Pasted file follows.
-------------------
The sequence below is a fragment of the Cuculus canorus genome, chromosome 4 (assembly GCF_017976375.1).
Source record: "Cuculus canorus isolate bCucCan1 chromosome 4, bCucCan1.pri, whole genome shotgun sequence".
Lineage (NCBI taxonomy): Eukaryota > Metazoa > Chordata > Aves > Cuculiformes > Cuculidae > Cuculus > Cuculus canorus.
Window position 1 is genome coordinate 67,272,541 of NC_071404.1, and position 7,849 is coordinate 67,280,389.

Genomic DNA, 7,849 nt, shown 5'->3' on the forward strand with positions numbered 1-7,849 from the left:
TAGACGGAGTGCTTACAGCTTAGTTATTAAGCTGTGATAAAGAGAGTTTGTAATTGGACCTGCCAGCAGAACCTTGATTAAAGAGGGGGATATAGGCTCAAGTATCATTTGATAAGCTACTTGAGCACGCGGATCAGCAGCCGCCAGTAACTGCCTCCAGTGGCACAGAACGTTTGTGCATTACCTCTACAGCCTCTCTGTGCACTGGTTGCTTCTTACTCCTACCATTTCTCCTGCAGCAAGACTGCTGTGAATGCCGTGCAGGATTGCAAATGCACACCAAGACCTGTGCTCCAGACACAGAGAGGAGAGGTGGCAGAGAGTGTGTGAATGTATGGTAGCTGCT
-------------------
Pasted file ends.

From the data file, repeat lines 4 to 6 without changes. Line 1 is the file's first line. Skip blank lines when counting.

Window position 1 is genome coordinate 67,272,541 of NC_071404.1, and position 7,849 is coordinate 67,280,389.

Genomic DNA, 7,849 nt, shown 5'->3' on the forward strand with positions numbered 1-7,849 from the left:
TAGACGGAGTGCTTACAGCTTAGTTATTAAGCTGTGATAAAGAGAGTTTGTAATTGGACCTGCCAGCAGAACCTTGATTAAAGAGGGGGATATAGGCTCAAGTATCATTTGATAAGCTACTTGAGCACGCGGATCAGCAGCCGCCAGTAACTGCCTCCAGTGGCACAGAACGTTTGTGCATTACCTCTACAGCCTCTCTGTGCACTGGTTGCTTCTTACTCCTACCATTTCTCCTGCAGCAAGACTGCTGTGAATGCCGTGCAGGATTGCAAATGCACACCAAGACCTGTGCTCCAGACACAGAGAGGAGAGGTGGCAGAGAGTGTGTGAATGTATGGTAGCTGCT